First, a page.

Taking the Pisang: Outside Jakarta, Helmut and I discover some uncomfortable truths about animal and human behaviour..
Dear readers, just a few days after Helmut and I arrive in Jakarta, we waste no time in hiring a local driver, and set off to explore the Javanese countryside. Our destination? A Wild-Life Safari Park, 80 kilometers outside the city, where we are allowed to mingle with all types of hungry and ferocious creatures, from the comfort and safety of our vehicle. So far, Helmut and I have managed to keep our wildlife contact to a culinary minimum, and ONLY after making sure that the animal or insect in question is dead. Therefore, it is with a little trepidation and a very large hip flask that we sally forth on this new safari adventure…
In the meantime, some Indonesian Wildlife Facts:
Indonesia is one of the biggest exporters of frogs’ legs in the world and conversely, France is one the biggest importers of frogs’ legs in the world, receiving around 3,000 tons of legs annually. Could that be 1,500 tons of right legs and 1,500 tons of left legs? In the past, the frogs could be obtained from the wild, especially during the rainy seasons, but lately, more and more farms make a good living raising frogs, until their Schwarzenegger-like muscle-bound legs are finally cut off, for the French to consume! Hmm, délicieux!
Uniquely native to the Komodo group of islands, this wild animal known locally as buaja durat or land crocodile, is the world’s largest and heaviest lizard, reaching lengths of over three meters and weighing in at around 166 kilos. But can you eat it, I hear you ask? I’m sure it would be palatable – with the right amount of chili sauce (sambal oelek). On the other hand, this winsome reptile would ADORE eating humans without any condiments..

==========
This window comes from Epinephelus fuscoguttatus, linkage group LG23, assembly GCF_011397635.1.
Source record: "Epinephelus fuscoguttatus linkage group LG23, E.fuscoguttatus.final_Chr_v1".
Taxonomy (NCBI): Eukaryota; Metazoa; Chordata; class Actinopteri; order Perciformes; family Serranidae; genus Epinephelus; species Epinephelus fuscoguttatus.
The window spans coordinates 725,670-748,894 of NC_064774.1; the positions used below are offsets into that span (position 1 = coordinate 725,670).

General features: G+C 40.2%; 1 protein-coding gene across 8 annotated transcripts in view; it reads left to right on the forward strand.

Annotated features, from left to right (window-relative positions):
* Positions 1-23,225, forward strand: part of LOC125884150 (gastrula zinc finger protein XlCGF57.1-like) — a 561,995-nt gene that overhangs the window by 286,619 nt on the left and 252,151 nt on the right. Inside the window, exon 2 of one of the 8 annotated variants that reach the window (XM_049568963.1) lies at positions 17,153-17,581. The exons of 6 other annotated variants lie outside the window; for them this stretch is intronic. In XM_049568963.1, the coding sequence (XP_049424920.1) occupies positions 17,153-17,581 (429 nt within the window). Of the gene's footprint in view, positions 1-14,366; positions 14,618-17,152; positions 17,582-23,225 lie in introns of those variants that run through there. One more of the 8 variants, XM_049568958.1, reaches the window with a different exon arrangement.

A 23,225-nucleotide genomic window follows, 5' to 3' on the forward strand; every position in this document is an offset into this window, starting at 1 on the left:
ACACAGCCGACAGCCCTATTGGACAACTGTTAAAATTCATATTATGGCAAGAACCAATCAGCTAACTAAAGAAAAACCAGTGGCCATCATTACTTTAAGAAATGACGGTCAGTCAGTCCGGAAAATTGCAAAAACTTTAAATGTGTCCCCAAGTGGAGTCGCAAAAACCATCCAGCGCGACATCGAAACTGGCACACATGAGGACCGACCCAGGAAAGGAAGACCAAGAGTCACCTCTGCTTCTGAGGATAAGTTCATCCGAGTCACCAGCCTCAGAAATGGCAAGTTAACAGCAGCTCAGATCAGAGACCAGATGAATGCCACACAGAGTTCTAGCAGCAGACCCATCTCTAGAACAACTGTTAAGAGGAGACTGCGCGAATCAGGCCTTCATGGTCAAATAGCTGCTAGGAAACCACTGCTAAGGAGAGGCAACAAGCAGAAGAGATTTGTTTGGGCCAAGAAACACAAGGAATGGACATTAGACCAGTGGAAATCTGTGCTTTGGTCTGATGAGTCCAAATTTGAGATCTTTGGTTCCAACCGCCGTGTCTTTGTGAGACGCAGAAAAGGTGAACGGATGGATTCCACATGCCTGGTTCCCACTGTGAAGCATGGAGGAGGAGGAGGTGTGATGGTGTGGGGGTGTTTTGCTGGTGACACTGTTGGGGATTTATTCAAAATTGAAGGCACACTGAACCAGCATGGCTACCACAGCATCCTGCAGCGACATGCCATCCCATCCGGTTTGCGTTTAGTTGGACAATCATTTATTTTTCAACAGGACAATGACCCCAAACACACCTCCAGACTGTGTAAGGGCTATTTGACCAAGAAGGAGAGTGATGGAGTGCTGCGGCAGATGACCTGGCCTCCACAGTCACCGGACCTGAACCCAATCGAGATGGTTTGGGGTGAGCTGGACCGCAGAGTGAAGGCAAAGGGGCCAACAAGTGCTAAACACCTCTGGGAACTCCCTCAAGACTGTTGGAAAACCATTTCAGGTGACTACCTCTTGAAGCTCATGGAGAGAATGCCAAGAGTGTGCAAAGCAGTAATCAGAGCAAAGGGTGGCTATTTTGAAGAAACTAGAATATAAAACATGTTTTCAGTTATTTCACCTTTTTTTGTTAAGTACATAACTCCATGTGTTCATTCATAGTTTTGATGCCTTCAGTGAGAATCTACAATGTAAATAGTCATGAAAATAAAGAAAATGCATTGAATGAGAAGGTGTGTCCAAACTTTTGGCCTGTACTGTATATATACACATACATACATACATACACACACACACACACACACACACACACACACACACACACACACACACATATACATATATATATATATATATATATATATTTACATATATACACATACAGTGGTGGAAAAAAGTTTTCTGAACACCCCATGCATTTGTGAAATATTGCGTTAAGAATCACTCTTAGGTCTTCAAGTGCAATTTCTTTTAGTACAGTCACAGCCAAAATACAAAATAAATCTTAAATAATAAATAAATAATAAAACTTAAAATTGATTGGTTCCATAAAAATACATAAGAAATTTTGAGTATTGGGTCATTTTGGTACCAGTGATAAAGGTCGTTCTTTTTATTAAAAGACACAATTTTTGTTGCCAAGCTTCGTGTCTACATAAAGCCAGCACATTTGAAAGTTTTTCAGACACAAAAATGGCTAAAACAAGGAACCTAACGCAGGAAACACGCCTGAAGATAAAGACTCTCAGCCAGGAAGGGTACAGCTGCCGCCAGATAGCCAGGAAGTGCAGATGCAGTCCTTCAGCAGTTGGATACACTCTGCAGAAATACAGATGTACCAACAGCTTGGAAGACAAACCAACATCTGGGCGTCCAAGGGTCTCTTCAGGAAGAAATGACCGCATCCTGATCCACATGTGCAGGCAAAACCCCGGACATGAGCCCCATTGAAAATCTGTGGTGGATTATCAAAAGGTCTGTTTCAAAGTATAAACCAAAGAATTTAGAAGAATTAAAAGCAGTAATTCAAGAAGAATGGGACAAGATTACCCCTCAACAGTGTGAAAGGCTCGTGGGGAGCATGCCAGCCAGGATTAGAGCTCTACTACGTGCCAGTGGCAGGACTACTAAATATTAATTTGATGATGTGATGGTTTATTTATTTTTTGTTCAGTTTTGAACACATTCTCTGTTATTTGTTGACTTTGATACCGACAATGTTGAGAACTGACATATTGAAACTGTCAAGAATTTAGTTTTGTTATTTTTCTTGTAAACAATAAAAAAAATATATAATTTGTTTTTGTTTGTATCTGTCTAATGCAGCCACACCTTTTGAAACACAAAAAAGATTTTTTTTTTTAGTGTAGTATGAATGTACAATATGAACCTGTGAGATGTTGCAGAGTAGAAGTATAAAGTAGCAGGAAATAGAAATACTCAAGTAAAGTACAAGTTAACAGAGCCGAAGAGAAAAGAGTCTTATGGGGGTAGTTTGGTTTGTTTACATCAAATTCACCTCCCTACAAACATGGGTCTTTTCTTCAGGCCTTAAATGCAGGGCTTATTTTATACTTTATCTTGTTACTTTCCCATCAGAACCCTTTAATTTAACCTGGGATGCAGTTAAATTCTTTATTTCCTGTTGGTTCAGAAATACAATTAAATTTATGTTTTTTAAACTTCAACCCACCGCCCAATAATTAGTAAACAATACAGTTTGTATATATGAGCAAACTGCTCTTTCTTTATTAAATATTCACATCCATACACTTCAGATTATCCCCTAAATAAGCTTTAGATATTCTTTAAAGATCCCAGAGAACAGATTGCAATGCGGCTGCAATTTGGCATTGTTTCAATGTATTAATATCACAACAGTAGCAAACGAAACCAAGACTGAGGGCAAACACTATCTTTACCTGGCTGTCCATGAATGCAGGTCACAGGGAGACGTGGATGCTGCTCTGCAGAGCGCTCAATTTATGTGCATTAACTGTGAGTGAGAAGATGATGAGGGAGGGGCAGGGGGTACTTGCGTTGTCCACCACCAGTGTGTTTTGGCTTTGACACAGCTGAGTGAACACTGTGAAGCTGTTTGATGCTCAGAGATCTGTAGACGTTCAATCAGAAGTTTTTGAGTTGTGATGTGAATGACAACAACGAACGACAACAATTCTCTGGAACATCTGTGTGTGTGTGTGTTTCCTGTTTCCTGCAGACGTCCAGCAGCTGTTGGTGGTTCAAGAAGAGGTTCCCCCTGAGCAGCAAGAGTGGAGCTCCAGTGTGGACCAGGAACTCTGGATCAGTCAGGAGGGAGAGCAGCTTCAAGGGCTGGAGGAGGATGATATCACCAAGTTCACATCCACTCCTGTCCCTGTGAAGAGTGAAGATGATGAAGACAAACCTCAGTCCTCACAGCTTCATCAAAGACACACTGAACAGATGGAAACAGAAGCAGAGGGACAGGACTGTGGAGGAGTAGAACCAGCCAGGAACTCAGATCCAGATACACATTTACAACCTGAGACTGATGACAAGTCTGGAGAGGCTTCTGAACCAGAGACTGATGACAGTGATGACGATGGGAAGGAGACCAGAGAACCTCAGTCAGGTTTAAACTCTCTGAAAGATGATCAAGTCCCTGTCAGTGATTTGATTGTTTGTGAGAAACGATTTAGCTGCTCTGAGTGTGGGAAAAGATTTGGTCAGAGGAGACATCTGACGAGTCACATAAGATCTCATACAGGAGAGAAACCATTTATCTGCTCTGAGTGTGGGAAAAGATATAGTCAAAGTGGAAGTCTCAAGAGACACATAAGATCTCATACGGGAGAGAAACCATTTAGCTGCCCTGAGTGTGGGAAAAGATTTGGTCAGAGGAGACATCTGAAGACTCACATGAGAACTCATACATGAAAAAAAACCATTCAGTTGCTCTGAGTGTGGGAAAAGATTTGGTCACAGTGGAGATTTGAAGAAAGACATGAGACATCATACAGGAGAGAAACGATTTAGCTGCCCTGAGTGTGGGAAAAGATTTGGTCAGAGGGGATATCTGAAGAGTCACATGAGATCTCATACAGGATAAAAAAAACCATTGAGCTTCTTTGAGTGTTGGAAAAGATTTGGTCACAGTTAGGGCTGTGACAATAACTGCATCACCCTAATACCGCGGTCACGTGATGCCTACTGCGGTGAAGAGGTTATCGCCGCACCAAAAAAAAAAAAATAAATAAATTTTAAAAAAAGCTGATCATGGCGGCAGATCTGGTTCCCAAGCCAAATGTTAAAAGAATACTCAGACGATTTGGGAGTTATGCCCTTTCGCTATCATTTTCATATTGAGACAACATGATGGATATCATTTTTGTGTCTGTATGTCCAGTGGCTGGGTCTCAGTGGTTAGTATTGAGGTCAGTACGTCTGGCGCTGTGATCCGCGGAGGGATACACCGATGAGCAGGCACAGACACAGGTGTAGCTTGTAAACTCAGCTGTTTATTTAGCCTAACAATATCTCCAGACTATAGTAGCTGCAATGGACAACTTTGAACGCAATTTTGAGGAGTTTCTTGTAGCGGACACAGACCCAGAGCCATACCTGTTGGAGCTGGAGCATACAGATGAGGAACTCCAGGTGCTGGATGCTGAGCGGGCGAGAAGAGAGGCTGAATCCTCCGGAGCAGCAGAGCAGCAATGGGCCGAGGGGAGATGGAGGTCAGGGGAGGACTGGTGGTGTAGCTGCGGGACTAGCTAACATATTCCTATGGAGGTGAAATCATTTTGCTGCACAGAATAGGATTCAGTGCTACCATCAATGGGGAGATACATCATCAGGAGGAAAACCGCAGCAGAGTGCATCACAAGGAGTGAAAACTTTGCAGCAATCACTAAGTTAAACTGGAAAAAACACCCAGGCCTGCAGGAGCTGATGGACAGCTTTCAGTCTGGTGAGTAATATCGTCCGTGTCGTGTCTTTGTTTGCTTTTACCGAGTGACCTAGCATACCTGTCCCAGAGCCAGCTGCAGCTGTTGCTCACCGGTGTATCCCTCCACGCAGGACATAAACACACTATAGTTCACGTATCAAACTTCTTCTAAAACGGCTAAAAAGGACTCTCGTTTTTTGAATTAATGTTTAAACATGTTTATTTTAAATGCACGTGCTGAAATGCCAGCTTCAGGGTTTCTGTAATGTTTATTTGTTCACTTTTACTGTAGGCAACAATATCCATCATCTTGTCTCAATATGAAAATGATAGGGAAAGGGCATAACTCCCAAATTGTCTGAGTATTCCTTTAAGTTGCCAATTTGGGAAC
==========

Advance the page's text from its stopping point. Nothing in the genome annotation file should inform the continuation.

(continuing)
Known as the ‘Man of the Forest’ in the Malay language, this primate is the world’s largest living arboreal or tree dwelling animal. The only great ape of Asia, the orangutan is found on the islands of Borneo and Sumatra and, along with bonobos, chimpanzees, and gorillas, is remarkably similar to humans in terms of anatomy, physiology, and behavior. Hmm, but would they enjoy frogs’ legs, washed down with a Bombay Sapphire..?
Safari Park Assailants
Along the road leading to the Safari Park, animal-fast-food snack dealers line up in droves, touting bunches of carrots (wortel-wortel) and bananas (pisang-pisang), despite numerous signs saying: Do Not Feed The Animals. Below, an emboldened pisang-pusher overtly breaks the rules
Dear readers, since our hip flasks are drained to the last drop, how do Helmut and I cope with the mammalian mafiosas? Things get even uglier when we spot a sign from the Camel Gang spelling out Hati-Hati (literally heart-heart or hearts) meaning: BE CAREFUL! This horrifying and graphic image below, warns us visitors what will happen if we don’t hand over the goodies…
On The Way Home
On the drive back to Jakarta, heavy traffic brings us to a stand-still for HOURS and it is during this time period I believe, that Budi, our married (and may I say pious?) chauffeur, develops a deep attraction for Helmut. From the back seat, I see it all unfolding, but because Helmut is such a friendly chap, it is quite understandable why patting Budi playfully and frequently on the shoulders, could so easily be misconstrued. Oh dear! Will Helmut be held responsible for yet another man’s broken hati? Only time will tell….
The next evening, we revisit Kota and mingle with the crowds in the main square. Later, by chance, we come across a deranged youth with extreme black horns sticking out of his back. Is this art? Or is he desperate for a job at the Safari Park? Helmut and I will never know, because annoyingly, he and his friends don’t speak English!
On the subject of languages, perhaps you’ve noticed, dear readers, that the plural in Bahasa Indonesian, can be formed by saying the noun twice (as in pisang-pisang meaning bananas)? With that in mind, Helmut and I head for the BARS and funnily enough, we know JUST the place for our first drink-drink…